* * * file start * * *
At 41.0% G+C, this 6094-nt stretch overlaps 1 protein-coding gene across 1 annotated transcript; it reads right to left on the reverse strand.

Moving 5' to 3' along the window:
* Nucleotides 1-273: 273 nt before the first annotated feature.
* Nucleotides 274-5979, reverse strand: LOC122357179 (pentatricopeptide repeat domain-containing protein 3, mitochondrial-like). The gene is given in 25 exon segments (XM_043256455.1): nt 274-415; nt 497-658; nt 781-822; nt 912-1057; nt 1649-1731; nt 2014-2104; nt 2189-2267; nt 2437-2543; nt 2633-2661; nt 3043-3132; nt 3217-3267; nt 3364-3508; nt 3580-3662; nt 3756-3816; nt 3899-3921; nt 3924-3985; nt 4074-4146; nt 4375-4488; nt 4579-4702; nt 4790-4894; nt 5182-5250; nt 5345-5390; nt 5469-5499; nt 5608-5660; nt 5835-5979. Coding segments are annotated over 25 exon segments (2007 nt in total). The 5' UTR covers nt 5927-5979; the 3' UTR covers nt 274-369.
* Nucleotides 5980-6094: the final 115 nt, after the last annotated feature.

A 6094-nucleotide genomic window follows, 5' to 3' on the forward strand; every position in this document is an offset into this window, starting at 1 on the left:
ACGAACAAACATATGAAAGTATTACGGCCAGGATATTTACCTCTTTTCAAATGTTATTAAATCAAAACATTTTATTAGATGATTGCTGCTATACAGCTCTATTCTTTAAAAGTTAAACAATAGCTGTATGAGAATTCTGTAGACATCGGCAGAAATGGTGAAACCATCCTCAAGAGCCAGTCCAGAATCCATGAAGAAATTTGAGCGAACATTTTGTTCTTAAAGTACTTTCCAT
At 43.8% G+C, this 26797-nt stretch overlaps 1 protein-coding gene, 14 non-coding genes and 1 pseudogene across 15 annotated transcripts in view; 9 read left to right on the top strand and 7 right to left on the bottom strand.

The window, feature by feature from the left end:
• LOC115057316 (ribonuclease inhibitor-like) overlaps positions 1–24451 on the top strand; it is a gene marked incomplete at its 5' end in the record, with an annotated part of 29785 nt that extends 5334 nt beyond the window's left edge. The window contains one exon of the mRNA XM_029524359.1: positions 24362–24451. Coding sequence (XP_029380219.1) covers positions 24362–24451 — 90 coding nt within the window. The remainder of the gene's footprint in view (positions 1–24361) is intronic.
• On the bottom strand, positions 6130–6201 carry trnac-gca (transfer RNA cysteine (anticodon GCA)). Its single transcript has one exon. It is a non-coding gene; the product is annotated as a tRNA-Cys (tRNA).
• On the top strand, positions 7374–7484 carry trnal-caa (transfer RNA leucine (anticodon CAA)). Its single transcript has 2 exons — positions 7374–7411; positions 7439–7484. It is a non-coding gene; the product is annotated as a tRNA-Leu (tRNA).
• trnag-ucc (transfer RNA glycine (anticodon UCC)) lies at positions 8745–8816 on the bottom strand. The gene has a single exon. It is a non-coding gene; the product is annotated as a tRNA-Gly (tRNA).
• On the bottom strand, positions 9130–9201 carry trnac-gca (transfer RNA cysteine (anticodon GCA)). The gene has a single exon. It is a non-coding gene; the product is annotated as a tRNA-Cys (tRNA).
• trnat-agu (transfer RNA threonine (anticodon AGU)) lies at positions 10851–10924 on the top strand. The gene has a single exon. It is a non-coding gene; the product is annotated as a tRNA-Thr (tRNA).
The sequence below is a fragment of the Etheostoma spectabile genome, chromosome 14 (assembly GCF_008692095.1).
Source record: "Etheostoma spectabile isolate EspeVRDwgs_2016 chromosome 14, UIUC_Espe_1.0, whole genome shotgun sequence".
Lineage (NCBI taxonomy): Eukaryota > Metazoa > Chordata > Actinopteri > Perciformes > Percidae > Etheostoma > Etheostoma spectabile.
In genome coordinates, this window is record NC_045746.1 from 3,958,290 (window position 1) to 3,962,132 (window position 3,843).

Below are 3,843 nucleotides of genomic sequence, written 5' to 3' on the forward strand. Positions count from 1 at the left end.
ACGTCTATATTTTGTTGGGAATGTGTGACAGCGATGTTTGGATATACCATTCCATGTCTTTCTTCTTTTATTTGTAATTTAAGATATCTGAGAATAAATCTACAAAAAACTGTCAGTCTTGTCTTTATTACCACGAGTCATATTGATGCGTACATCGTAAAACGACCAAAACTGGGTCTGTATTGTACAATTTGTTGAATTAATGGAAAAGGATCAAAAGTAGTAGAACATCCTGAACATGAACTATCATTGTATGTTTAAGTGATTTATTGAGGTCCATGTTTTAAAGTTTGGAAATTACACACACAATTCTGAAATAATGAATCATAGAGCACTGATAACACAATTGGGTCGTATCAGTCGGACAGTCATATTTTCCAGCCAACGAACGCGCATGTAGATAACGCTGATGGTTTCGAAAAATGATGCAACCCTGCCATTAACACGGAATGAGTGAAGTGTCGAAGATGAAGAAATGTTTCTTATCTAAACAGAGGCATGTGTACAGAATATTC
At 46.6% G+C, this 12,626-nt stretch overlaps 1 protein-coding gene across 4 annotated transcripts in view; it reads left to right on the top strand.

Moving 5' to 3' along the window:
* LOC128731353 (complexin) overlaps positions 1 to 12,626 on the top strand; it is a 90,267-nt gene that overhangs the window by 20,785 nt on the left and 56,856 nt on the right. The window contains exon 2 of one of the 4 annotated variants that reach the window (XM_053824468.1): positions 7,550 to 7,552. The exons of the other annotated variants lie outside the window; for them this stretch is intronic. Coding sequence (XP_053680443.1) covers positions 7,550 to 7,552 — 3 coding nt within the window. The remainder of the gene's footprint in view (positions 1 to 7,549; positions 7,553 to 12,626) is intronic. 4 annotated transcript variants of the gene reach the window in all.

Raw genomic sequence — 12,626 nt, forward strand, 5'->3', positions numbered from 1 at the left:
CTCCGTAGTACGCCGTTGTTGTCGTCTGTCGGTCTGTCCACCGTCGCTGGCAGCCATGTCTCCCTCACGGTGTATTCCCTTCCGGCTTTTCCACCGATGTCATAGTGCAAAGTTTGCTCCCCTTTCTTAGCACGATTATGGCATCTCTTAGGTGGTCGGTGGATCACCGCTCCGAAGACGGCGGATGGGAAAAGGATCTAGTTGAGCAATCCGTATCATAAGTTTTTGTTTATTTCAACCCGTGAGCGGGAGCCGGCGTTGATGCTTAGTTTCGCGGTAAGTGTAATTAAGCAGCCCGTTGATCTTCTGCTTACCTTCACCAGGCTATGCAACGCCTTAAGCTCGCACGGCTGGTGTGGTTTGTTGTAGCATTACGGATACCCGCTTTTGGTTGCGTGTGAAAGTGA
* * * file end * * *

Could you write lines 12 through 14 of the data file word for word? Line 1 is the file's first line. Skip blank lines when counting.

• On the top strand, positions 7374–7484 carry trnal-caa (transfer RNA leucine (anticodon CAA)). Its single transcript has 2 exons — positions 7374–7411; positions 7439–7484. It is a non-coding gene; the product is annotated as a tRNA-Leu (tRNA).
• trnag-ucc (transfer RNA glycine (anticodon UCC)) lies at positions 8745–8816 on the bottom strand. The gene has a single exon. It is a non-coding gene; the product is annotated as a tRNA-Gly (tRNA).
• On the bottom strand, positions 9130–9201 carry trnac-gca (transfer RNA cysteine (anticodon GCA)). The gene has a single exon. It is a non-coding gene; the product is annotated as a tRNA-Cys (tRNA).